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Ninth Circuit Revives ERISA Claims Against Northrop Grumman Over Inaccurate Pension Benefit Statements

In Bafford v. Admin. Comm. of Northrop Grumman Pension Plan, No. 22-55634, __F.4th__, 2024 WL 2067884 (9th Cir. May 9, 2024), decided by Circuit Judges Morgan Christen, Roopali H. Desai, and Anthony D. Johnstone, the Ninth Circuit again considered this dispute involving Northrop Grumman’s provision of inaccurate pension benefit statements to Plaintiffs Evelyn Wilson and Stephen Bafford. In the court’s first decision, Bafford v. Northrop Grumman Corp., 994 F.3d 1020 (9th Cir. 2021), the court held “that an online inquiry may qualify as a written request and trigger a plan administrator’s statutory duty to provide a pension benefit statement if the inquiry comprises an intentional recording of words in a visual form that conveyed a request for a pension benefit statement.” Id. at 1030 (cleaned up). In this second appeal, the Ninth Circuit held that “Plaintiffs adequately alleged facts that, if proved, triggered the duty to provide pension benefit statements, and that Plaintiffs stated a viable ERISA claim by alleging that the plan administrator provided substantially inaccurate pension benefit statements.”

Plaintiffs worked for Northrop Grumman Corporation and participated in the Northrop Grumman Pension Plan (the Plan), for which the Administrative Committee of the Northrop Plan (the Committee) is the Plan Administrator. Plaintiffs worked for the company during two separate periods and were entitled to a defined benefit that factored in their total years of service but only their average salaries from their first period of employment. Prior to their retirement, they made several requests for pension statements and received “Retirement Plan Pension Estimate Calculation Statement(s)” that showed their estimated pension benefits based on their anticipated employment termination date. They retired in reliance on these statements and received the promised benefits until the Committee switched its third-party contractor and performed an audit. The audit revealed that Plaintiffs were receiving twice the amount they were entitled to because the calculation factored in their salaries from their second period of employment. The Committee cut their benefits and sought repayment of past benefits. In response, Plaintiffs filed suit under ERISA and state law.

The court decided four issues in this appeal. The first issue is whether Plaintiffs adequately alleged their claim under § 1025(a)(1)(B)(i) that the Committee did not send triennial pension benefit statements or annual notices of the availability of such statements. The court concluded that Plaintiffs’ § 1025(a)(1)(B)(i) claim survives because Bafford I did not preclude the Plaintiffs from repleading this claim to allege that the Committee failed to comply with the alternative annual notice provision in § 1025(a)(3)(A), and the record does not establish that Plaintiffs received an SPD or Annual Funding Notice at least once year that they were employed at Northrop and participating in the Plan.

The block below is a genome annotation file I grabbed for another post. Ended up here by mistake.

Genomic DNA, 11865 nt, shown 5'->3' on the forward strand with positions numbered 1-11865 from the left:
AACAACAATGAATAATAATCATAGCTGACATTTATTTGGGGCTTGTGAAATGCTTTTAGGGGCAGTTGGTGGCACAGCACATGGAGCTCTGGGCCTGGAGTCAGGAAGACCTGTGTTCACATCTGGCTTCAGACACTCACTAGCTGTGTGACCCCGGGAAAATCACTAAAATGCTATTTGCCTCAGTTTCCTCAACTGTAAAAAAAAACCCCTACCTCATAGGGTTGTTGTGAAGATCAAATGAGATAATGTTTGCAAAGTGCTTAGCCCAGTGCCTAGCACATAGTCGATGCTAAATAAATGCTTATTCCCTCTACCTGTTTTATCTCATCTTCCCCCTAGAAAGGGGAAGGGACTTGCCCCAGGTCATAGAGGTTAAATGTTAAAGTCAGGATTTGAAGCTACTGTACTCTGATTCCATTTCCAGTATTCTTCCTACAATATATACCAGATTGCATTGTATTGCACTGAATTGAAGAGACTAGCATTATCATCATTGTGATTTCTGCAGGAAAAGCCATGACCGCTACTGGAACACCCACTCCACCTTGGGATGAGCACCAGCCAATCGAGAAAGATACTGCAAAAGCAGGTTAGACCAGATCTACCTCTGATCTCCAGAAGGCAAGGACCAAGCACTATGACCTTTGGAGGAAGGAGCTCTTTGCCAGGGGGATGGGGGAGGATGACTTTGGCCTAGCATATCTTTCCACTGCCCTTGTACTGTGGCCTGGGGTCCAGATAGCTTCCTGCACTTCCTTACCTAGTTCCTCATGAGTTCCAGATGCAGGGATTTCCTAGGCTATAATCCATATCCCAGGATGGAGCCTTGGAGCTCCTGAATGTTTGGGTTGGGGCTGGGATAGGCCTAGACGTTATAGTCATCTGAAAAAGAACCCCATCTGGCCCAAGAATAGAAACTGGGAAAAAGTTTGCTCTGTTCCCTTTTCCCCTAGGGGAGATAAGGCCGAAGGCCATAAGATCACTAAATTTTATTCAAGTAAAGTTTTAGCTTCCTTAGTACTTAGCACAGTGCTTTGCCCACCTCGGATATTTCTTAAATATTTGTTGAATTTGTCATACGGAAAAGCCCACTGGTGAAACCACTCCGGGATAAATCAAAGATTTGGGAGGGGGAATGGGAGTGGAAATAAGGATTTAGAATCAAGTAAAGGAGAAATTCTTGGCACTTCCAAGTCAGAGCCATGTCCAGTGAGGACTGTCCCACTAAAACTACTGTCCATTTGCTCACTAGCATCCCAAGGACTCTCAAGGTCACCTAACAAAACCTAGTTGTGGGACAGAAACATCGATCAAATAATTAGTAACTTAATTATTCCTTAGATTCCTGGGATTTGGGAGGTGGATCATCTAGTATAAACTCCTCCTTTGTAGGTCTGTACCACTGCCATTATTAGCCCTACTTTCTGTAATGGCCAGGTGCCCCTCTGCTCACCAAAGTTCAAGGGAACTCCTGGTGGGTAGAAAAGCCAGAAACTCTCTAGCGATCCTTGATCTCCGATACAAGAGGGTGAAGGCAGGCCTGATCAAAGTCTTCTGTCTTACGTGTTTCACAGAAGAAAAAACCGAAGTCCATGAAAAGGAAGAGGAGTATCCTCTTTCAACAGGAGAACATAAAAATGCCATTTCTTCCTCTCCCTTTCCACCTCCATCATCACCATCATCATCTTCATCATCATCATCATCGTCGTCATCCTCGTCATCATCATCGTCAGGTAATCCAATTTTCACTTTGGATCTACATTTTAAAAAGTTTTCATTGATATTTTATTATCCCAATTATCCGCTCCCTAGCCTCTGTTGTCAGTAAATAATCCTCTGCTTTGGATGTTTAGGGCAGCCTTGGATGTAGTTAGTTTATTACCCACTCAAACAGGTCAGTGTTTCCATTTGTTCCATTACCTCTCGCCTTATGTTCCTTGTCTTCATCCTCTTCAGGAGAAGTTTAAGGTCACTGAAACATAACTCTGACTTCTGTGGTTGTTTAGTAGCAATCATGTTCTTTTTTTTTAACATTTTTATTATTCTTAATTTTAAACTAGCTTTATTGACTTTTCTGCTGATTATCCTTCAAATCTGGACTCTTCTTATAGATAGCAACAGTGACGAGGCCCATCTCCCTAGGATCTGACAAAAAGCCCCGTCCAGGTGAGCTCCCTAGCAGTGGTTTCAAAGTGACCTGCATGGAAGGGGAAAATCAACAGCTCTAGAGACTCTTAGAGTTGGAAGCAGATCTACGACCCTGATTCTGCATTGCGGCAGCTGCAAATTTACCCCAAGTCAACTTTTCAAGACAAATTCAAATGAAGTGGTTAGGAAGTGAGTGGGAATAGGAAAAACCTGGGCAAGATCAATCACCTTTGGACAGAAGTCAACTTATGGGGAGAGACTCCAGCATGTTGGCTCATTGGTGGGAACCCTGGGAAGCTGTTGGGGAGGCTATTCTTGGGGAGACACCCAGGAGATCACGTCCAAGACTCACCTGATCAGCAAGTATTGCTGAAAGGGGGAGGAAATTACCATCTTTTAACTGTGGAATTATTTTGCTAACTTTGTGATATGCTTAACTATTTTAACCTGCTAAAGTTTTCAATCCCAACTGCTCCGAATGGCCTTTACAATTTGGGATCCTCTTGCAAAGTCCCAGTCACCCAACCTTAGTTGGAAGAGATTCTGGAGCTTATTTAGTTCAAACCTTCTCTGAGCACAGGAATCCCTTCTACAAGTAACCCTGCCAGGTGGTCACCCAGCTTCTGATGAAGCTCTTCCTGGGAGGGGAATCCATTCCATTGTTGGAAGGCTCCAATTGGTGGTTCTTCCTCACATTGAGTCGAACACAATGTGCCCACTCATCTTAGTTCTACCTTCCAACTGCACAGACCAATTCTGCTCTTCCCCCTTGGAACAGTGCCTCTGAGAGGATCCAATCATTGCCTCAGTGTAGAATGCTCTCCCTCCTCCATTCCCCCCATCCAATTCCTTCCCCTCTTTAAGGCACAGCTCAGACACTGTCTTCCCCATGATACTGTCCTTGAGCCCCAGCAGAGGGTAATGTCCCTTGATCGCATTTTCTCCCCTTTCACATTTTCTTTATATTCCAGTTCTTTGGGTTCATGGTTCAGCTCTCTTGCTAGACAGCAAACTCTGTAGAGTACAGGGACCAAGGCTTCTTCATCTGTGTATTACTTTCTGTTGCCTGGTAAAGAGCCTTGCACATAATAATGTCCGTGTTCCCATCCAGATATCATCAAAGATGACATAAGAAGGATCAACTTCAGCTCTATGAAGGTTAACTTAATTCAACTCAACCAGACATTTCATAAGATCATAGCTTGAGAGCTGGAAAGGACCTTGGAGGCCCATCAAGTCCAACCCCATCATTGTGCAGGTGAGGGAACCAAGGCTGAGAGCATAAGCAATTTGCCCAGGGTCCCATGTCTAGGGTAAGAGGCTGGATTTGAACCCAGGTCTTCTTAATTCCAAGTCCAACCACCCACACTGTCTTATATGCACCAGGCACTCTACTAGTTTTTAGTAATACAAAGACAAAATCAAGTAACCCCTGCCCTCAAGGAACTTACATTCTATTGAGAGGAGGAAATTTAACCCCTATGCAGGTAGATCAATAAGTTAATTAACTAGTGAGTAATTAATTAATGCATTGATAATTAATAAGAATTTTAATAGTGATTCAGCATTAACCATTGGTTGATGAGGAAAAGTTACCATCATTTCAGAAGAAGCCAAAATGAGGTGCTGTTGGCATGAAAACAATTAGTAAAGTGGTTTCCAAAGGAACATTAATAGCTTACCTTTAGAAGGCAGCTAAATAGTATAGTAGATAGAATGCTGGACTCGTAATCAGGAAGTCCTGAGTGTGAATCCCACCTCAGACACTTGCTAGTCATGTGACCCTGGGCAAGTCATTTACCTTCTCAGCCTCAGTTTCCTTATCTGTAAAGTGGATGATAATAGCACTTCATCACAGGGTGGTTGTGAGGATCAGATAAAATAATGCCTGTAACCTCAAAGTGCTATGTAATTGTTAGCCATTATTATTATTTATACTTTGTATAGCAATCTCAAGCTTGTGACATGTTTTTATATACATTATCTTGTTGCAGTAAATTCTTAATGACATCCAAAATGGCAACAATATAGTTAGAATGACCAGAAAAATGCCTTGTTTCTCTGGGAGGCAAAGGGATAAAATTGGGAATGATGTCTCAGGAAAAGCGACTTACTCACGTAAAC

The second issue is whether Plaintiffs’ allegation that the Committee furnished inaccurate pension benefit statements stated a cognizable cause of action under § 1025(a)(1)(B)(ii). The court found that “Plaintiffs adequately alleged that the Committee violated § 1025(a)(1)(B)(ii) because they alleged that the Committee provided them with pension benefit statements that did not calculate their retirement benefits according to the Plan’s formula, and grossly overstated their benefits.”

The third issue is whether Plaintiffs adequately alleged that they made “written requests” for pension benefit statements. The court agreed with the district court that Plaintiffs’ online inquiries qualified as written requests for purposes of ERISA. The court also found that Plaintiffs adequately alleged that they requested pension benefit statements versus estimates of their future benefits or projections of future benefits.

The final issue is whether any remedies are available for the Committee’s alleged failure to provide compliant pension benefit statements. The court held that § 1132(c)(1)’s penalty provision applied to administrators who provide inaccurate pension benefit statements. Bad faith is not required for a plan administrator to be liable for a penalty. With respect to equitable remedies, the court noted that the district court did not reach this issue and it was not fully briefed before the district court. The court declined to decide this issue in the first instance. The court reversed the district court’s dismissal of Plaintiffs’ claims under 29 U.S.C. § 1025(a)(1)(B)(i)–(B)(ii).


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*Please note that this blog is a summary of a reported legal decision and does not constitute legal advice. This blog has not been updated to note any subsequent change in status, including whether a decision is reconsidered or vacated. The case above was handled by other law firms, but if you have questions about how the developing law impacts your ERISA benefit claim, the attorneys at Roberts Disability Law, P.C. may be able to advise you so please contact us.

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